While most kinds of coaching share the same objective of helping people make positive moves forward in life, there are a myriad of ways in which clients need help doing that. Not only might they respond differently to different coaching methods, they may also respond better to more or less intervention from the professional to help them get going on their way.

Some people come to a coach (or another kind of helping professional) knowing what their need is and how they want to be helped and are able to articulate that. Many others may not know and yet are drawn to seek out attention in the hope that this professional will know what they need and how to work on it.

The coach also has a need to be assured that they have been helpful. When the client’s need is known and lines up nicely with the coach’s approach to helping, the outcomes of that approach are more easily recognized and appreciated. When the client’s need is not known or does not line up nicely with how the coach works and what the coach expects then there can be disappointment in the outcome on both sides of the relationship.

Rather than fault the client for not knowing, or fault the coach for lack of diversity in their methodology, I would like to explore a way in which the understanding of needs for professional attention can be expanded to include a vital benefit that is potentially available to every coach-client relationship.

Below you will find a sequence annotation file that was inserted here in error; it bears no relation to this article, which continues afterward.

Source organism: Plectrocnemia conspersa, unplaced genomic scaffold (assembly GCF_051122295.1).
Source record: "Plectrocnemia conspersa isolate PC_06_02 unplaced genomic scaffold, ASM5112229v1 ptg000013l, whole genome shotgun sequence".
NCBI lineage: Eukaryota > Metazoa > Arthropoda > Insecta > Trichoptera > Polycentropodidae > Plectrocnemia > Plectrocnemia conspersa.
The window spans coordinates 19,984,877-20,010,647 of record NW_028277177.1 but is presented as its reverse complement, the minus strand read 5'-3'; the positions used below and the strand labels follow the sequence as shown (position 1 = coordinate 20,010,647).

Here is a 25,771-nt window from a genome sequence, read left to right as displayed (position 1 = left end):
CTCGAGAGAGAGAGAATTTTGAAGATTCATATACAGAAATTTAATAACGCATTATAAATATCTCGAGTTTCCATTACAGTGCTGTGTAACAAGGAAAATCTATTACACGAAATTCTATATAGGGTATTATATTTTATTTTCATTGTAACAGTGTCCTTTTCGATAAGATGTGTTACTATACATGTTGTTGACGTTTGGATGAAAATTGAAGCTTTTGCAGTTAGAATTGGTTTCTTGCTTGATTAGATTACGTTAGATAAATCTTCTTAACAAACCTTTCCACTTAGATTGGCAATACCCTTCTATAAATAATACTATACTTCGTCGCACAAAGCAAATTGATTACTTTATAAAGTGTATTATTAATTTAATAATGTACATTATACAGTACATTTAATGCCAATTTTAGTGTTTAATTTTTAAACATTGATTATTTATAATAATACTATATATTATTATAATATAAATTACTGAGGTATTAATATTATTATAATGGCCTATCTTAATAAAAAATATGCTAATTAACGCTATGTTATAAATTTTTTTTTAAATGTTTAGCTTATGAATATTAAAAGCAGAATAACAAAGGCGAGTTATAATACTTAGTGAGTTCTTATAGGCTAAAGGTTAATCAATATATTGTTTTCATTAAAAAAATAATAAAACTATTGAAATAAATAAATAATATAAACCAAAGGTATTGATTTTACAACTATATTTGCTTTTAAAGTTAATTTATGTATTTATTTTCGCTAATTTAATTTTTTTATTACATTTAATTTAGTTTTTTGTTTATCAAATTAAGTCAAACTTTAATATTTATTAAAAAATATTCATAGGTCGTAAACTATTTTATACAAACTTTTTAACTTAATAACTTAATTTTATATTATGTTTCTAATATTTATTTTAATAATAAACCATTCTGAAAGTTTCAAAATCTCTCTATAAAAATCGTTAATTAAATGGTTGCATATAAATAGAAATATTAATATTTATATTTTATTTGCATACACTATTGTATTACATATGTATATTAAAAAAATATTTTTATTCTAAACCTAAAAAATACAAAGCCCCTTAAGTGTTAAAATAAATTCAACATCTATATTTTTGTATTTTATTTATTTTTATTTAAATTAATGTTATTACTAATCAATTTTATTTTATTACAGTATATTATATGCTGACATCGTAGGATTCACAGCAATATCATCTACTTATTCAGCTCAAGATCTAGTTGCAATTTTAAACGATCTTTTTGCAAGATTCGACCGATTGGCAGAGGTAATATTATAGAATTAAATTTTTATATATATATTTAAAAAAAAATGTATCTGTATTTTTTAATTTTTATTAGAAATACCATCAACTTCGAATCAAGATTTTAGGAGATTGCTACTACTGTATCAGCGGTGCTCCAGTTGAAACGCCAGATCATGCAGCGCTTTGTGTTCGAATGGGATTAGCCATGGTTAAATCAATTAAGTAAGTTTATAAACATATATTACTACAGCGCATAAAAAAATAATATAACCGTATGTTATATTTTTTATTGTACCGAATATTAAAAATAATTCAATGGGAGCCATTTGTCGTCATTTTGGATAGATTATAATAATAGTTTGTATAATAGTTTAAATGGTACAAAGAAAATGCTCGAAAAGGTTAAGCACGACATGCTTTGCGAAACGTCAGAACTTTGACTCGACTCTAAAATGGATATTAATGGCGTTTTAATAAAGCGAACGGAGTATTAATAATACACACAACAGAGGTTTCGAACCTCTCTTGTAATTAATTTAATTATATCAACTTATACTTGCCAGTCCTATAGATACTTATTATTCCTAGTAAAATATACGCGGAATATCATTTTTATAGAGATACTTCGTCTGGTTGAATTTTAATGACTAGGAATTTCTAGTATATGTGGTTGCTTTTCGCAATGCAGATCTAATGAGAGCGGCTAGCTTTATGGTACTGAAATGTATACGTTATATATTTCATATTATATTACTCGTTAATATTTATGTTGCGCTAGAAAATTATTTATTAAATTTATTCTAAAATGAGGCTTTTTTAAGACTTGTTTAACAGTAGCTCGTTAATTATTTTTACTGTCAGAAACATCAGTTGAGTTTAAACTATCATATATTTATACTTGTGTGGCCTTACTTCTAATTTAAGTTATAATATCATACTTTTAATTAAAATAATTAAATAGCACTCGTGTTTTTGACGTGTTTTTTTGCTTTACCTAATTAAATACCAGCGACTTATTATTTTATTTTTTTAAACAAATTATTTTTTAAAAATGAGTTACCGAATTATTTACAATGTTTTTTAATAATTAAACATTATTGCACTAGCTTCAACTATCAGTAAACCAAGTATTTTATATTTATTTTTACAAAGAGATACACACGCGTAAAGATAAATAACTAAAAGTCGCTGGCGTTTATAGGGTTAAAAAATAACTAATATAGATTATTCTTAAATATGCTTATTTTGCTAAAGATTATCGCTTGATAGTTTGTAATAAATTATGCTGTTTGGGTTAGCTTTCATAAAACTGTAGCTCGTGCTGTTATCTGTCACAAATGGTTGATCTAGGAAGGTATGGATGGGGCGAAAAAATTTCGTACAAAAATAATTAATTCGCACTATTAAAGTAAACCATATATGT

The science of psychology is coming to appreciate that the experience of well-being – a sense of thriving – is not merely something that happens in the mind; it is a whole-body experience where the psychological features of well-being are inextricably intertwined with the physiological features. More than ever, the mind is seen as being embodied in the entire nervous system, not just ‘in the head’, and two or more people (two ’embodied minds’) benefit greatly from this positive interaction, and is a vital component of well-being. While psychology has produced many professions that focus on making positive impacts on the mind, it is expanding the professional view to appreciate its positive impacts on the body as a whole. When the physiological body is thriving, it creates energy and observable feedback (i.e. sensations) and influence on the mind that can be recognized and measured in a way that satisfies the need for scientific evidence.

A client spending time in positive interaction with a coach could be receiving a physiological benefit before, below, or even despite the effect of any method or conversational tool the coach might consciously be applying.  It is well known that the quality of the relationship between the coach and the client itself is a major factor in outcomes, and virtually all evidenced-based methods in coaching (by definition) have ways by which their psychological impact is measured. But what is not common is a way to measure the physiological impact of the relationship and those methods.

How could a coach, and how could a client, recognize that they have experienced a positive physiological outcome from their time spent together?  And, what if that positive physiological outcome was all the client needed to get going forward, with no additional psychological intervention required?  Coaches and other helping professionals who have been trained to intentionally facilitate and identify beneficial outcomes in the body as a whole, and not only ‘in the head’, would be positioned to provide even more value to their clients.

This is what my studies and my thesis aimed to explore.


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